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Photons and true light of the stars... basic question

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#51 Freezout

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Posted 25 February 2024 - 02:04 PM

Thanks guys, extremely interesting to read! I wasn’t expecting that much. I am happy I started this thread.
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#52 moefuzz

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Posted 26 February 2024 - 08:44 PM

Thanks guys, extremely interesting to read! I wasn’t expecting that much. I am happy I started this thread.

I agree, there's more to the photon than meets the eye.

 

 

 

 As for coated lenses in eyepieces, I'm never quite sure what they do, never read up on it, although I very much doubt that they are passive image intensifiers as no wiring exists from them to your optical nerves.

 

 

Coatings block light.  Multiple coating can be used to tune light by utilizing certain/several colours while leaving a certain range untouched.

 

The popular and fair expensive OIII nebula filters utilize multiple coatings in which certain coatings block light up to the allowed bandwidth while other coatings block light above the allowed bandwidth.

 

This is why nebulae filters appear to darken the sky but still allow the nebulosity.

In essence and thru tricking the mindseye,  most perceive the nebulae as being somewhat brighter but in actuality, all you've done is make the nebulae stand out via filtering the 'excess' light that surrounds it (including light as close as your atmosphere or street lights) so in tricking the mindseye to think that the nebulae is brighter and/or more defined.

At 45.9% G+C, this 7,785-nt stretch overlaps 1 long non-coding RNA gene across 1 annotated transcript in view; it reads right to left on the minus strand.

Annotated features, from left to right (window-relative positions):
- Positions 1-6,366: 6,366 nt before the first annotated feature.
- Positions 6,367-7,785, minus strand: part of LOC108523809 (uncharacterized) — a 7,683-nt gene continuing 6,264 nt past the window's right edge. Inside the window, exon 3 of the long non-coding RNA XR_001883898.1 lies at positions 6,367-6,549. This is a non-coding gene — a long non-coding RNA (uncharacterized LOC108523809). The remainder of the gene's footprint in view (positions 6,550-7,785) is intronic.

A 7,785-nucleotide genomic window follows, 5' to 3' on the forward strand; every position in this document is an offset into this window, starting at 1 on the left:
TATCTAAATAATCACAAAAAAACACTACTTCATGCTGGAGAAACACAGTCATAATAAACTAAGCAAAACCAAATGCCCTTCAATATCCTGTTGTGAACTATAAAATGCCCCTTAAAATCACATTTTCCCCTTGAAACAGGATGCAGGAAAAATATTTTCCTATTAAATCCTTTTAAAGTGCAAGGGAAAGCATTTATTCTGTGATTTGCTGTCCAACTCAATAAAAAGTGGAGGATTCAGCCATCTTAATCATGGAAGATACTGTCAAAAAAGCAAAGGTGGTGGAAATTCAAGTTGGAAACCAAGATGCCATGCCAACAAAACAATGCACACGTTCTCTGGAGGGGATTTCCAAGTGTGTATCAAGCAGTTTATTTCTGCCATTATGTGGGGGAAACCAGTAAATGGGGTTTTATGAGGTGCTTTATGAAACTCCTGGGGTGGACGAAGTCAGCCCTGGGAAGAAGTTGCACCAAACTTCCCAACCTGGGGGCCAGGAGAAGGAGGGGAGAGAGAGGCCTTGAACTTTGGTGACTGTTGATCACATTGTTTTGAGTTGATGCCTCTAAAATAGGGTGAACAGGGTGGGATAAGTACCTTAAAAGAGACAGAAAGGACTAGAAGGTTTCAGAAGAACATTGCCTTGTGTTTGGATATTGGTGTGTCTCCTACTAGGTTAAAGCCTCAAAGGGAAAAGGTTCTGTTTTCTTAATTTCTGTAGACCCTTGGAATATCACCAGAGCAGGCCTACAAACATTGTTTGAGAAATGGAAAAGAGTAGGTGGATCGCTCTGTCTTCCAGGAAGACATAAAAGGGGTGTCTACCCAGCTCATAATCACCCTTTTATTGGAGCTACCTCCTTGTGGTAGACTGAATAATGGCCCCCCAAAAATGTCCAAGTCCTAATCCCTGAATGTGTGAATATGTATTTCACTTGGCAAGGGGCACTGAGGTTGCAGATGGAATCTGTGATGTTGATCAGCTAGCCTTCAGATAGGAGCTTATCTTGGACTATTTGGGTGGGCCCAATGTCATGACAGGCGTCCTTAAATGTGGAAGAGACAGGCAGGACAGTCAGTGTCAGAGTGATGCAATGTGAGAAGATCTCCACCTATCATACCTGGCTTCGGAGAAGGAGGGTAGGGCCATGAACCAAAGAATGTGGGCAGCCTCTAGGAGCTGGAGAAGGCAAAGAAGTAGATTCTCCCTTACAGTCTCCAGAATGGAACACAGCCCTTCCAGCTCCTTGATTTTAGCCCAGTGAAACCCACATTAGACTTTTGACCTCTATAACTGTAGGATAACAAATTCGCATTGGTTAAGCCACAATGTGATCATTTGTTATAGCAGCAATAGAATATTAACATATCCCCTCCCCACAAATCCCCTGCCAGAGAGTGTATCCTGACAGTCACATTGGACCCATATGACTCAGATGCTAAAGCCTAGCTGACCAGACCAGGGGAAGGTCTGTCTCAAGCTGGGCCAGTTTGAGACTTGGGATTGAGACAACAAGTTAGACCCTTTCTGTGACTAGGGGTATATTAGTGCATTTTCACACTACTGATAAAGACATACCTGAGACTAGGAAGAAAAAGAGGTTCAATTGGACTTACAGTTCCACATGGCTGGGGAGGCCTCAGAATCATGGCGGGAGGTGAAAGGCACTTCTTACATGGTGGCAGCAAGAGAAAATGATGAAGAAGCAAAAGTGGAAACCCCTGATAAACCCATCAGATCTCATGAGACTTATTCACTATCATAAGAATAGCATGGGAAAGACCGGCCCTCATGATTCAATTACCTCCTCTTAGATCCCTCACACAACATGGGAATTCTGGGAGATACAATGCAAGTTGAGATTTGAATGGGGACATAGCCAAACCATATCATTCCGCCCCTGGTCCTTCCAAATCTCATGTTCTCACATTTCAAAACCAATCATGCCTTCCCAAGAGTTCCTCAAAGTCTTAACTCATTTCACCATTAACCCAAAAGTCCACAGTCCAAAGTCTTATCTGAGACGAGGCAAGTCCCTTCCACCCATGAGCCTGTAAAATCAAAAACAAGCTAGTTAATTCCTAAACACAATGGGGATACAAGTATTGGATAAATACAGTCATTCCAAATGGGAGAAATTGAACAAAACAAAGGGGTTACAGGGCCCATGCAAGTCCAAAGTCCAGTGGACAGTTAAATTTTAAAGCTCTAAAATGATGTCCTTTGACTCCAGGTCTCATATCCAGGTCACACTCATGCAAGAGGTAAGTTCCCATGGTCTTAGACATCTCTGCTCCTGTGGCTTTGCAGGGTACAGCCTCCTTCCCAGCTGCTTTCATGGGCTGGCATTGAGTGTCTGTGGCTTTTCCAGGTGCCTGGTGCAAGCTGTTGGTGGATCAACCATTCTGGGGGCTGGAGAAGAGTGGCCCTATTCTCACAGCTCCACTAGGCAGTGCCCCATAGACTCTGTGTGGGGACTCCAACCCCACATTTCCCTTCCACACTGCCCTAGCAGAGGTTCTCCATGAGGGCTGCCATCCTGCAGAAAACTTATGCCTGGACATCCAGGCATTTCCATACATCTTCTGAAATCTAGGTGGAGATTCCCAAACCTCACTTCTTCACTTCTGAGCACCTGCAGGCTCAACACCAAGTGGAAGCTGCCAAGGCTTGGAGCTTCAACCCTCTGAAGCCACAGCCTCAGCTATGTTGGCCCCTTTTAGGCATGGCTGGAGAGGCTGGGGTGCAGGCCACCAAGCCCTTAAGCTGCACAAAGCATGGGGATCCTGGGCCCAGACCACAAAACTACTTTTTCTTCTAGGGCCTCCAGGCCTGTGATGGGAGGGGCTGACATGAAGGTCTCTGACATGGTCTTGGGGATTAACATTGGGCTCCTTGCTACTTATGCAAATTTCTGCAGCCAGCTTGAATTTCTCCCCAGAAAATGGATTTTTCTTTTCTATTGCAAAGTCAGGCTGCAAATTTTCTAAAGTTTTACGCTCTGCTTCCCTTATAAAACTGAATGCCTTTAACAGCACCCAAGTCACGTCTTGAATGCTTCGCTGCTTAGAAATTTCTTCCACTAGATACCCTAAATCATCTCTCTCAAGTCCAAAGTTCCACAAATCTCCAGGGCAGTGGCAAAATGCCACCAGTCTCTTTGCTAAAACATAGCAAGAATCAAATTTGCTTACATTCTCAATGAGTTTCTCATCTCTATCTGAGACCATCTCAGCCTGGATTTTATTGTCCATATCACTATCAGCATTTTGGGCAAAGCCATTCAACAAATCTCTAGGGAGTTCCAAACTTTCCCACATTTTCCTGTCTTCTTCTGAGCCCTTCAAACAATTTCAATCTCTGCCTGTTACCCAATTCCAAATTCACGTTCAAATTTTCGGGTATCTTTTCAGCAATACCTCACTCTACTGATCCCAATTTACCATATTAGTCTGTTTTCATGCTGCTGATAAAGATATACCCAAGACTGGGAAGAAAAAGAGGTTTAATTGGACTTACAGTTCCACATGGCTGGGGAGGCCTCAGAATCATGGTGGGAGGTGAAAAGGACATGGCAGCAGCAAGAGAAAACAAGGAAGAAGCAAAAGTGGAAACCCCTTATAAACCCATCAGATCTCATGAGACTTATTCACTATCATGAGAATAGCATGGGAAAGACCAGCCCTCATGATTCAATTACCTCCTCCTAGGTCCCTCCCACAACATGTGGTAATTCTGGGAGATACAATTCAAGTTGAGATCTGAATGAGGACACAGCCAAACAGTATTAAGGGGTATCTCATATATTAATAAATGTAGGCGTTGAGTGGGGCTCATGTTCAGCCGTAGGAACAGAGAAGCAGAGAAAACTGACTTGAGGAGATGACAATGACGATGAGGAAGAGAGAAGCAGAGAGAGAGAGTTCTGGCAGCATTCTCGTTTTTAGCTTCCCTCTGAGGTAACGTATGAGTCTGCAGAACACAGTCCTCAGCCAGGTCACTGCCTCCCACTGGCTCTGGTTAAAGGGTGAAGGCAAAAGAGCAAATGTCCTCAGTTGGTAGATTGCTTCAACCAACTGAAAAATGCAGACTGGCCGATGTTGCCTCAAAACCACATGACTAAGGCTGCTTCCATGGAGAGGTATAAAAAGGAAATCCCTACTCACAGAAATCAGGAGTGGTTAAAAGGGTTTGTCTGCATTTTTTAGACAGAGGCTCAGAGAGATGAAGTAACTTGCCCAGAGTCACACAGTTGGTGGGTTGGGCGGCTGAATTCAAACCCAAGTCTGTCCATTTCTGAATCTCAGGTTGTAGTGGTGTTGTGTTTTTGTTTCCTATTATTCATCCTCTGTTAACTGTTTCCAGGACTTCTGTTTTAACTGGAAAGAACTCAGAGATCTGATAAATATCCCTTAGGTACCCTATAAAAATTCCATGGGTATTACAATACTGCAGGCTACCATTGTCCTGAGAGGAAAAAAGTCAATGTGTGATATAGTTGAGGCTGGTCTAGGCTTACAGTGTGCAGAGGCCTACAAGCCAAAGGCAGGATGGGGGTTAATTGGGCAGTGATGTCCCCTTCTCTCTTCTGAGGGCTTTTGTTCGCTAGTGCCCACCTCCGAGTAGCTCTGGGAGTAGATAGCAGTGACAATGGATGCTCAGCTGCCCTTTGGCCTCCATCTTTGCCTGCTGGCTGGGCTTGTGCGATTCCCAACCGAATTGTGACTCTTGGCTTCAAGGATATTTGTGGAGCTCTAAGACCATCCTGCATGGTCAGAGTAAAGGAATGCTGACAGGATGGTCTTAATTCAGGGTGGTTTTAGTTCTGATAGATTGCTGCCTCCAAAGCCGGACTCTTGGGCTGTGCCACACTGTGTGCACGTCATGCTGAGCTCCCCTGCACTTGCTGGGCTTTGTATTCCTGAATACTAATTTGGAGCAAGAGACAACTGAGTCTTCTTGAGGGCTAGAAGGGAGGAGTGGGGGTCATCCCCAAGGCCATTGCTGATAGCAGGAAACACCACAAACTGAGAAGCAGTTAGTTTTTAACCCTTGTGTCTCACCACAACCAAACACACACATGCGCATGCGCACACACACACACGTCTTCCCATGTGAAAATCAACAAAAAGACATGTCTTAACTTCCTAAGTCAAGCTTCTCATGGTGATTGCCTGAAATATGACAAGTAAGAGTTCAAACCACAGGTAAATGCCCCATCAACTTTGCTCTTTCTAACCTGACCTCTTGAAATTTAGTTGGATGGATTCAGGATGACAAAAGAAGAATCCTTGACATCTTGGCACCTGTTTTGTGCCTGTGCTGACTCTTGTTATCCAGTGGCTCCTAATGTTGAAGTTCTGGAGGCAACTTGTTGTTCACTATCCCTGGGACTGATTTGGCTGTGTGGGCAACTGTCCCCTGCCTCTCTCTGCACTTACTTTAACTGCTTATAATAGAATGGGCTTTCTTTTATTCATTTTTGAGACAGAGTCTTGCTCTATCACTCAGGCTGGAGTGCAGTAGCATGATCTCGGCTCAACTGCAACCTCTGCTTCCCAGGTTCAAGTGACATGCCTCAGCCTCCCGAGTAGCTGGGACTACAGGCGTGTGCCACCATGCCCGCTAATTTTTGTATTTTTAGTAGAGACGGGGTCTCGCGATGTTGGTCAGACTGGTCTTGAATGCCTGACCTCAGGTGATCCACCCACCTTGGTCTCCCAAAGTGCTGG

An analogy;

Many cities around the world have switched to "white" LED street lights.

Over time the heat of the LED may burn the coating off the LED destroying the filter that makes it appear white.

Once the coating is burned off the actual LEDs surface, what is left for us to see is the original spectrum of the actual LED before it was filtered.

 

Heat effected 'white' LED streetlights will then show their true colour which is quite a nice blue.

-All the odd blue street lights you see have more or less cooked the coating thus allowing all the previously filtered light to pass.

 

In actuality, the white spectrum of the light is still there and may be just as intense but now the rest of the spectrum is allowed to pass thus fooling the mindseye into thinking that it may or may not be dimmer in retrospect to the white street lights down the street.

 

So for the most part those odd pretty blue street lights may seem dimmer but in essence they are actually emitting more light as the filter has been removed.

 

This is a manufacturing defect and the heads for LED streetlights are not cheap.

Certain cities allow these blue street lights to stay in place as in reality they are still emitting the original white light (plus a few more photons).

 

Personally I wouldn't mind if our entire town turned blue.

The only problem with that is there *may* be a marked increase in crime in and around a blue street light as the criminals perceive it to be darker and thus safer to commit offences. But the research is still out on this effect.

 

cheers,

moe of the north


Edited by moefuzz, 27 February 2024 - 12:14 AM.

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#53 PKDfan

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Posted 26 February 2024 - 09:50 PM